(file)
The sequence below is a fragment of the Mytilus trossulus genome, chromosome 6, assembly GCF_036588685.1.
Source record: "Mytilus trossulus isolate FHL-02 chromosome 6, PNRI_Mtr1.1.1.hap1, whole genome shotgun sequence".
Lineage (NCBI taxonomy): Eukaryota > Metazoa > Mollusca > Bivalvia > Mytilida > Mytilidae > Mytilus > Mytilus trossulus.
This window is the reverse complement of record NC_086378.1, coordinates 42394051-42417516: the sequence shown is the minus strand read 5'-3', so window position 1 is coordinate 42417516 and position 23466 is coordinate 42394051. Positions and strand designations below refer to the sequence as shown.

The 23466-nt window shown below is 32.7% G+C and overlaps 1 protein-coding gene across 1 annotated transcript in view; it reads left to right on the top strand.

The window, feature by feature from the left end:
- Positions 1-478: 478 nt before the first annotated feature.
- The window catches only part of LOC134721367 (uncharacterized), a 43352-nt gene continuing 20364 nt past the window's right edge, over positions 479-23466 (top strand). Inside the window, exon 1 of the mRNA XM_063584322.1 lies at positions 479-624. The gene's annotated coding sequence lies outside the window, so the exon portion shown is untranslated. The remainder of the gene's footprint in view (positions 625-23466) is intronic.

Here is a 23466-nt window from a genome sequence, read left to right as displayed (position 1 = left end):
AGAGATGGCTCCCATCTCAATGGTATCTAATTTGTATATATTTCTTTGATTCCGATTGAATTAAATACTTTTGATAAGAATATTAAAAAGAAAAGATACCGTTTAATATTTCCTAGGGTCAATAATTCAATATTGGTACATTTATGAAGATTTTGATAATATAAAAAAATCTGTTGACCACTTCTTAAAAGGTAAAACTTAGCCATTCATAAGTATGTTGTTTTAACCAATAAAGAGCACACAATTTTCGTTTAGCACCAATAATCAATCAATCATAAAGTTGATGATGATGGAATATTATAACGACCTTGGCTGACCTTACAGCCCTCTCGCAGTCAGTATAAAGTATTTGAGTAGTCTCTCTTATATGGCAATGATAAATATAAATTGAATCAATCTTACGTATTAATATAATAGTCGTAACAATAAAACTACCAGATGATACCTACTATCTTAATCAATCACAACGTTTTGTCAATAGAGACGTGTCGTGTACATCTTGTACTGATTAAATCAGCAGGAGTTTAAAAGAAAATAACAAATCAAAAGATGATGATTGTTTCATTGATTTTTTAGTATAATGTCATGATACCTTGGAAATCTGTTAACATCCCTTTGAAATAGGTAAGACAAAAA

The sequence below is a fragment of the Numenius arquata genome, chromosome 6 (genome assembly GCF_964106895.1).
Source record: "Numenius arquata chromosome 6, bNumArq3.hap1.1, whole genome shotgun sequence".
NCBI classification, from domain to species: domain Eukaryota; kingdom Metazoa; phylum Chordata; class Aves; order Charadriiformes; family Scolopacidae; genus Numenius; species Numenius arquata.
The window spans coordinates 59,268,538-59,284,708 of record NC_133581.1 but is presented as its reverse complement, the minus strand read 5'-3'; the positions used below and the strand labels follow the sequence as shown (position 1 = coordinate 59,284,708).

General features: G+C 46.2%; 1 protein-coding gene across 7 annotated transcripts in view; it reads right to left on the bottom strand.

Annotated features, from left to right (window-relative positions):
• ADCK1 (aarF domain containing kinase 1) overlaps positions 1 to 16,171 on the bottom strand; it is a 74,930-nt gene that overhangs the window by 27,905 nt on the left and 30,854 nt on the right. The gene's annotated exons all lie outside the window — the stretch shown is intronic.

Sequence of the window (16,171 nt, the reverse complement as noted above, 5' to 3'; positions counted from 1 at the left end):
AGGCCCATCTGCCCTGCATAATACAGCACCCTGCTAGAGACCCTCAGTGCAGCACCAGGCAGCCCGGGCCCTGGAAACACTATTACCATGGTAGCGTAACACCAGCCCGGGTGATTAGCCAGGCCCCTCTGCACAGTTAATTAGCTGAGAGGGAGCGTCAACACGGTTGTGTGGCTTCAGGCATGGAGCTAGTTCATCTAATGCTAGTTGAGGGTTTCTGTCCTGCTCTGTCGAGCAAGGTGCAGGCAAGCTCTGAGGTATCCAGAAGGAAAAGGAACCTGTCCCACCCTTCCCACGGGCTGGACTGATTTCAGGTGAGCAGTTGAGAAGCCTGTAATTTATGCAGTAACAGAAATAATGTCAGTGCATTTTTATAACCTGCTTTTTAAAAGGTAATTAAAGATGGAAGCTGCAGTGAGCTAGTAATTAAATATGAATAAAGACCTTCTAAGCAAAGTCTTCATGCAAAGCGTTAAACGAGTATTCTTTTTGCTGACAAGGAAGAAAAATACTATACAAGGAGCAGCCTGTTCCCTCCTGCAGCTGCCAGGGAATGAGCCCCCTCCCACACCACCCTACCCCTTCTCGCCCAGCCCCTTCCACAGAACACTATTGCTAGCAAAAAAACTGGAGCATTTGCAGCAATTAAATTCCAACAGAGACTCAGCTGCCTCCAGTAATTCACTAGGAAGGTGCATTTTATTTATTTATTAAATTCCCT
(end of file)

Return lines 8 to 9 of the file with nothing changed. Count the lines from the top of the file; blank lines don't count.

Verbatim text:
- The window catches only part of LOC134721367 (uncharacterized), a 43352-nt gene continuing 20364 nt past the window's right edge, over positions 479-23466 (top strand). Inside the window, exon 1 of the mRNA XM_063584322.1 lies at positions 479-624. The gene's annotated coding sequence lies outside the window, so the exon portion shown is untranslated. The remainder of the gene's footprint in view (positions 625-23466) is intronic.

Here is a 23466-nt window from a genome sequence, read left to right as displayed (position 1 = left end):